What I'd like to get is
    1) to split those blocks in different columns
    2) to get the label for each of these new columns.

    So it would be something like:
    label1: "ABC"
    text1: "fdsdfsfdsdfds.ghfhghjhf." (it's ok also to get "ABC: fdsdfsfdsdfds.ghfhghjhf.")
    label2: "BCD"
    text2: "ghgfhfhhgfg." (it's ok also to get "BCD: ghgfhfhhgfg.")
    label3: "CDE"
    text3: "tretrerter." (it's fine ok to get "CDE: tretrerter.")
    label4: "DEF"
    text4: "hgfhgfhggf." (it's ok also to get "DEF: hgfhgfhggf.")

    I'm having problems detecting the delimiter for splitting, given that it can't be always (as you can see ABC should result = fdsdfsfdsdfds.ghfhghjhf.). So delimiter should be but only when it's followed by ':' prior to ...

    Any idea about how I can do it?

  36. Charles says:

    Please I want to separate N1,N2,N3 up to N48 in a cell to 48 cells

  37. nandhu says:


    I have this table

    ID(size-no.of purchase)
































































    how to split and find sum of purchase?

    Thanks for Response!

  38. Manu Sekhar Somasekharan Nair says:


    I have a scenario where I get string followed by numbers as below in a cell. Sometimes it won't be in sequential order. I am able to split it taking ";" as delimiter. But not able to sort and find min value, max value as it is a string followed by number.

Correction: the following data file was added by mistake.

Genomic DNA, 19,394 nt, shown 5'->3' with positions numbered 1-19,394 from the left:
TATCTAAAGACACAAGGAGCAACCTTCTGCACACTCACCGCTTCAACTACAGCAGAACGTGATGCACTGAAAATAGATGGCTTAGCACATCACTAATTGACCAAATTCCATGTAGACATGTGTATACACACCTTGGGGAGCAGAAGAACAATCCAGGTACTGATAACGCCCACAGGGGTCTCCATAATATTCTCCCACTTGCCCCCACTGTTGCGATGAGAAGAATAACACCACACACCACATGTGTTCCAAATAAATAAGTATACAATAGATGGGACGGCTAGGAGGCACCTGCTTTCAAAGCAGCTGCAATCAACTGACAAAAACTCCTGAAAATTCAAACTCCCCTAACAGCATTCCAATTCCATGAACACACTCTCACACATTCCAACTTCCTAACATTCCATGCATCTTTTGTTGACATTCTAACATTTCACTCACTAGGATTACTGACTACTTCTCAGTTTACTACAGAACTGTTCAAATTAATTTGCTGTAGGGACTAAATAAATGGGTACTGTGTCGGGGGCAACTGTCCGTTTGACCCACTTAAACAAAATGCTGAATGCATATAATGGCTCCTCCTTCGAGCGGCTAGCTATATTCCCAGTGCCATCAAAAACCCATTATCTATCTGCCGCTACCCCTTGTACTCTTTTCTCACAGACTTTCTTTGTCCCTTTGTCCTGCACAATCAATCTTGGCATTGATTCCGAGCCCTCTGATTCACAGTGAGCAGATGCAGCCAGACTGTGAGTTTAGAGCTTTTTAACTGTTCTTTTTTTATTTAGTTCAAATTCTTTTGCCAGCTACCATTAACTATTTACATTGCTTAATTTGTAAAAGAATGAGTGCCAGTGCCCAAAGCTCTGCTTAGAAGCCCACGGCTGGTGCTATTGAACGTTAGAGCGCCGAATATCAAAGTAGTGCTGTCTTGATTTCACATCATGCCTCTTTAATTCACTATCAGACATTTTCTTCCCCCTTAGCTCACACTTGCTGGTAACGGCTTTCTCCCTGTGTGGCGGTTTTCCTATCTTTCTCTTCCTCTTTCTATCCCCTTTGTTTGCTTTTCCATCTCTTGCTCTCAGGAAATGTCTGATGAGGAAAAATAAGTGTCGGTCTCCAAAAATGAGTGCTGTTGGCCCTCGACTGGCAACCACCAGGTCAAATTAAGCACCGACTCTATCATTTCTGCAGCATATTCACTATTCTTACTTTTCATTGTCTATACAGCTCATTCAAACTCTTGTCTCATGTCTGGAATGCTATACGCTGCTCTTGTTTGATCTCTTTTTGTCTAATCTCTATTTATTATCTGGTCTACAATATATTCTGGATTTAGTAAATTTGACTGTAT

Integration Sprint 34;Integration Sprint 35;Integration Sprint 36;Integration Sprint 37;Integration Sprint 38;Integration Sprint 39;Integration Sprint 40

    I need to split it considering ";" as delimiter and sort it in sequential order.
    Then i need to find minimum value and max value

    Could you please suggest excel tips for it

  39. Dalee says:

    HI, id really love your help on this

    I'm trying to split the below into columns, I'm doing ok with the =LEFT formula but trying to split the rest is proving difficult


    For example, anything after the ":" is what im trying to get.
    Eg - values ONLY after S: RUT240_93AD, P: k2t6Vvu5, SN: 1107473141

    I would like just the model and serial numbers in their own column, without the "S:" attached to it

  40. Sharon says:

    I'm looking to split Name, address, city, state, zip in their own columns. As of now, they are in 1 column

    Name Address City, State Zip

    Thank you for any help!!

  41. SANJAY VAGHELA says:

    012-01-I-020-RUBBER RUNNER SET


    my data actual data as below which i want to split.
    012-01-I-020-RUBBER RUNNER SET
    02-P-458-FR 59-48 1080 28 1334 MS/MS 104
    03-C-4016-GFR 44-32 360 25 386 MS/MS 104

  42. Zephyr says:

    Hi, My query is that if we have first names and last names combined in a column (with both of them starting with capital letters) then is it possible to separate the strings into first name and last name? both the first and last names have different number of characters.

  43. Raymond says:

    Cell has string of 6 digit numbers: A1=123456 234567 345678 456789 ... Split the string of 6-digit numbers into single column, B1=123456, B2=234567, B3=345678, B4=456789, .... Any suggested solution? Thank you.